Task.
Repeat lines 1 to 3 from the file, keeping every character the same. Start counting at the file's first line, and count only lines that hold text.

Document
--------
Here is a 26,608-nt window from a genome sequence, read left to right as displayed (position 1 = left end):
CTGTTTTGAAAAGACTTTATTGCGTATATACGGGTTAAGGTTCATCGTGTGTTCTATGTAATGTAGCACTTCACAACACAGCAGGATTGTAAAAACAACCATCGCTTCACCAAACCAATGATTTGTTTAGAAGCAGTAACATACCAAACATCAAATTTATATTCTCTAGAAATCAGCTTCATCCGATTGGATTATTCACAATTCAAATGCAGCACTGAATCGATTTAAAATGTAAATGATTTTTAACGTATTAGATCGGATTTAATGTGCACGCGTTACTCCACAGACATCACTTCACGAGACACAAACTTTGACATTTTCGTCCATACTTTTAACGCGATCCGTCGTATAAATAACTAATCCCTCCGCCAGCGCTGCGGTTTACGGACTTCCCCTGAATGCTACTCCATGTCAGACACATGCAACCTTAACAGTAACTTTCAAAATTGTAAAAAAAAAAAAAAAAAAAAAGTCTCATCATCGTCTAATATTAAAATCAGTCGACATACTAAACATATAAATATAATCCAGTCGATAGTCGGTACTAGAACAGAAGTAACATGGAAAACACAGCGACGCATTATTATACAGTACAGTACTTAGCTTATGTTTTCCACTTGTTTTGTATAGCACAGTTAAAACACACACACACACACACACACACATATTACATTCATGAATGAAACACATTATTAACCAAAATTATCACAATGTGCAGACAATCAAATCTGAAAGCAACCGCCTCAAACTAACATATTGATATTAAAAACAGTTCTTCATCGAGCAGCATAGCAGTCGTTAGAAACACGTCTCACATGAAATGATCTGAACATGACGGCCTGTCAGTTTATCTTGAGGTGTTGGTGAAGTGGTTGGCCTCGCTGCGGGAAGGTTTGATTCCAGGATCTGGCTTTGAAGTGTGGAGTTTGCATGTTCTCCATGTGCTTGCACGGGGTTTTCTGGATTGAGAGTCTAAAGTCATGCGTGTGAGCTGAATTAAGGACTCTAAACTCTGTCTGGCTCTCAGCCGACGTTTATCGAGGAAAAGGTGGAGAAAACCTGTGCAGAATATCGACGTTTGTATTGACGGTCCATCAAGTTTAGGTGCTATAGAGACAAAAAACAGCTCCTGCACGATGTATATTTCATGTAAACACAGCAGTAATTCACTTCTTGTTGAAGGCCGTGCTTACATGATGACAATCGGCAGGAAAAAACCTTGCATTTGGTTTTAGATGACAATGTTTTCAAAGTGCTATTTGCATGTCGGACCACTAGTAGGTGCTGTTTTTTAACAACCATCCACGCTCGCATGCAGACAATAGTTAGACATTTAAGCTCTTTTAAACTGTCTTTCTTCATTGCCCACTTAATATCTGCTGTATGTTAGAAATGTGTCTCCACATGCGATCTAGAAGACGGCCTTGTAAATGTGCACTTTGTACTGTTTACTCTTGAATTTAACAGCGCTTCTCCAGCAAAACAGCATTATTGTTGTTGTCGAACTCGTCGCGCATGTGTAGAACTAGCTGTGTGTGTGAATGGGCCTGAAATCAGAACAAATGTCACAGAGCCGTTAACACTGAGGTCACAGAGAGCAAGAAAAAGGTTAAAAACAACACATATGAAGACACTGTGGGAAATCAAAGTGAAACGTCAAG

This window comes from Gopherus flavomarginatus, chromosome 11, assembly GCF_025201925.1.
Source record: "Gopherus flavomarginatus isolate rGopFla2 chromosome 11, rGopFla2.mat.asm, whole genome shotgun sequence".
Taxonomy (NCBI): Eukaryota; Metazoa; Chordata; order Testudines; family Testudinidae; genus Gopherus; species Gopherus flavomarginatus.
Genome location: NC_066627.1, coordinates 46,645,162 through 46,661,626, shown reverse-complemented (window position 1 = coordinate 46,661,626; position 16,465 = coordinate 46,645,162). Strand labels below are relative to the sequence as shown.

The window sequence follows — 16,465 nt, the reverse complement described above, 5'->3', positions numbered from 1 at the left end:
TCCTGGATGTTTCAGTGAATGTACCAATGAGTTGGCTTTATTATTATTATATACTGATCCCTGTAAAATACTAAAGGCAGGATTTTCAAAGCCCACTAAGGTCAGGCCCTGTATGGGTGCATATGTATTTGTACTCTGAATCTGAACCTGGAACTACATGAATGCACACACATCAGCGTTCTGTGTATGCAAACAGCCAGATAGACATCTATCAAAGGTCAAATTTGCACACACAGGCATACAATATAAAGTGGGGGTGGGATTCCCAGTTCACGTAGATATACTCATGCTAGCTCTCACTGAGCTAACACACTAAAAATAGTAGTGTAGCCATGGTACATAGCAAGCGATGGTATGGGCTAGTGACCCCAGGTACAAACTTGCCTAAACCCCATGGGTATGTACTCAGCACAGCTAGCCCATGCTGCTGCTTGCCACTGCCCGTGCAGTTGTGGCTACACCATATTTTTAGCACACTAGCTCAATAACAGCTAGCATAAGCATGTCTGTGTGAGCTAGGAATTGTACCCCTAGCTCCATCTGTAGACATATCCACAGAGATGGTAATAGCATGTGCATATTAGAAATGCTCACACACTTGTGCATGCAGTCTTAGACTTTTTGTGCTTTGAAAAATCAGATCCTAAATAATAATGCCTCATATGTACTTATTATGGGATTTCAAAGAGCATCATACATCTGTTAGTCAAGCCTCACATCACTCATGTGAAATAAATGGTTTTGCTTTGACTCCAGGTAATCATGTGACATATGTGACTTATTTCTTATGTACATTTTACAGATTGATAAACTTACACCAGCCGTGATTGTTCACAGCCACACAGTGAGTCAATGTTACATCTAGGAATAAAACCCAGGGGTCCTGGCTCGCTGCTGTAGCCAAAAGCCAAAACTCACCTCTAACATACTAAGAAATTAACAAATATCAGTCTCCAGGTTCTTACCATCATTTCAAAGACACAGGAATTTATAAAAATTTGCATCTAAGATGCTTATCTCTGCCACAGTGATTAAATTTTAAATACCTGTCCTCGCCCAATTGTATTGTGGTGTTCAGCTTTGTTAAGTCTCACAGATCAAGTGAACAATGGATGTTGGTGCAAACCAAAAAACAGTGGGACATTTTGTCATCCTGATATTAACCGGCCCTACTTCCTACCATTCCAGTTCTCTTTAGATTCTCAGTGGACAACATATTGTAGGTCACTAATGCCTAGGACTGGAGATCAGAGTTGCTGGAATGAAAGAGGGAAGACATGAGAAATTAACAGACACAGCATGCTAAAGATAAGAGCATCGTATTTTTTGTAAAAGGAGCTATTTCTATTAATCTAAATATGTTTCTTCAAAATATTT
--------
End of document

Here is a 26,608-nt window from a genome sequence, read left to right as displayed (position 1 = left end):
CTGTTTTGAAAAGACTTTATTGCGTATATACGGGTTAAGGTTCATCGTGTGTTCTATGTAATGTAGCACTTCACAACACAGCAGGATTGTAAAAACAACCATCGCTTCACCAAACCAATGATTTGTTTAGAAGCAGTAACATACCAAACATCAAATTTATATTCTCTAGAAATCAGCTTCATCCGATTGGATTATTCACAATTCAAATGCAGCACTGAATCGATTTAAAATGTAAATGATTTTTAACGTATTAGATCGGATTTAATGTGCACGCGTTACTCCACAGACATCACTTCACGAGACACAAACTTTGACATTTTCGTCCATACTTTTAACGCGATCCGTCGTATAAATAACTAATCCCTCCGCCAGCGCTGCGGTTTACGGACTTCCCCTGAATGCTACTCCATGTCAGACACATGCAACCTTAACAGTAACTTTCAAAATTGTAAAAAAAAAAAAAAAAAAAAAGTCTCATCATCGTCTAATATTAAAATCAGTCGACATACTAAACATATAAATATAATCCAGTCGATAGTCGGTACTAGAACAGAAGTAACATGGAAAACACAGCGACGCATTATTATACAGTACAGTACTTAGCTTATGTTTTCCACTTGTTTTGTATAGCACAGTTAAAACACACACACACACACACACACACATATTACATTCATGAATGAAACACATTATTAACCAAAATTATCACAATGTGCAGACAATCAAATCTGAAAGCAACCGCCTCAAACTAACATATTGATATTAAAAACAGTTCTTCATCGAGCAGCATAGCAGTCGTTAGAAACACGTCTCACATGAAATGATCTGAACATGACGGCCTGTCAGTTTATCTTGAGGTGTTGGTGAAGTGGTTGGCCTCGCTGCGGGAAGGTTTGATTCCAGGATCTGGCTTTGAAGTGTGGAGTTTGCATGTTCTCCATGTGCTTGCACGGGGTTTTCTGGATTGAGAGTCTAAAGTCATGCGTGTGAGCTGAATTAAGGACTCTAAACTCTGTCTGGCTCTCAGCCGACGTTTATCGAGGAAAAGGTGGAGAAAACCTGTGCAGAATATCGACGTTTGTATTGACGGTCCATCAAGTTTAGGTGCTATAGAGACAAAAAACAGCTCCTGCACGATGTATATTTCATGTAAACACAGCAGTAATTCACTTCTTGTTGAAGGCCGTGCTTACATGATGACAATCGGCAGGAAAAAACCTTGCATTTGGTTTTAGATGACAATGTTTTCAAAGTGCTATTTGCATGTCGGACCACTAGTAGGTGCTGTTTTTTAACAACCATCCACGCTCGCATGCAGACAATAGTTAGACATTTAAGCTCTTTTAAACTGTCTTTCTTCATTGCCCACTTAATATCTGCTGTATGTTAGAAATGTGTCTCCACATGCGATCTAGAAGACGGCCTTGTAAATGTGCACTTTGTACTGTTTACTCTTGAATTTAACAGCGCTTCTCCAGCAAAACAGCATTATTGTTGTTGTCGAACTCGTCGCGCATGTGTAGAACTAGCTGTGTGTGTGAATGGGCCTGAAATCAGAACAAATGTCACAGAGCCGTTAACACTGAGGTCACAGAGAGCAAGAAAAAGGTTAAAAACAACACATATGAAGACACTGTGGGAAATCAAAGTGAAACGTCAAG

This window comes from Gopherus flavomarginatus, chromosome 11, assembly GCF_025201925.1.